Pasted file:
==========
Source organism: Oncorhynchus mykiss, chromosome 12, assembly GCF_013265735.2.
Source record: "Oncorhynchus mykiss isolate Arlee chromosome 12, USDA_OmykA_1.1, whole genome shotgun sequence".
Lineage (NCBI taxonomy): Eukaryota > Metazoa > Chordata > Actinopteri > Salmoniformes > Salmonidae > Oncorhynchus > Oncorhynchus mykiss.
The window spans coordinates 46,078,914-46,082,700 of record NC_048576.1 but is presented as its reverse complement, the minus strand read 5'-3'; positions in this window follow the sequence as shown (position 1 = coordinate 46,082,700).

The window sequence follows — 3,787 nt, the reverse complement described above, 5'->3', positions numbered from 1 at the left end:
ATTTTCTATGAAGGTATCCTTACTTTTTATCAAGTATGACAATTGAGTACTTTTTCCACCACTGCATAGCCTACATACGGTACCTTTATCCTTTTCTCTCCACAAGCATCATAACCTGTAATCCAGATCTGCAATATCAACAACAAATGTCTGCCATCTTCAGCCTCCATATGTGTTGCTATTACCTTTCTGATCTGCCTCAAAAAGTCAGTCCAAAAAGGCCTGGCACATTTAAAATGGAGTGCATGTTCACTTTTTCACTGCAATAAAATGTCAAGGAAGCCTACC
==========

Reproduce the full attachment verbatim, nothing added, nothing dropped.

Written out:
Source organism: Oncorhynchus mykiss, chromosome 12, assembly GCF_013265735.2.
Source record: "Oncorhynchus mykiss isolate Arlee chromosome 12, USDA_OmykA_1.1, whole genome shotgun sequence".
Lineage (NCBI taxonomy): Eukaryota > Metazoa > Chordata > Actinopteri > Salmoniformes > Salmonidae > Oncorhynchus > Oncorhynchus mykiss.
The window spans coordinates 46,078,914-46,082,700 of record NC_048576.1 but is presented as its reverse complement, the minus strand read 5'-3'; positions in this window follow the sequence as shown (position 1 = coordinate 46,082,700).

The window sequence follows — 3,787 nt, the reverse complement described above, 5'->3', positions numbered from 1 at the left end:
ATTTTCTATGAAGGTATCCTTACTTTTTATCAAGTATGACAATTGAGTACTTTTTCCACCACTGCATAGCCTACATACGGTACCTTTATCCTTTTCTCTCCACAAGCATCATAACCTGTAATCCAGATCTGCAATATCAACAACAAATGTCTGCCATCTTCAGCCTCCATATGTGTTGCTATTACCTTTCTGATCTGCCTCAAAAAGTCAGTCCAAAAAGGCCTGGCACATTTAAAATGGAGTGCATGTTCACTTTTTCACTGCAATAAAATGTCAAGGAAGCCTACC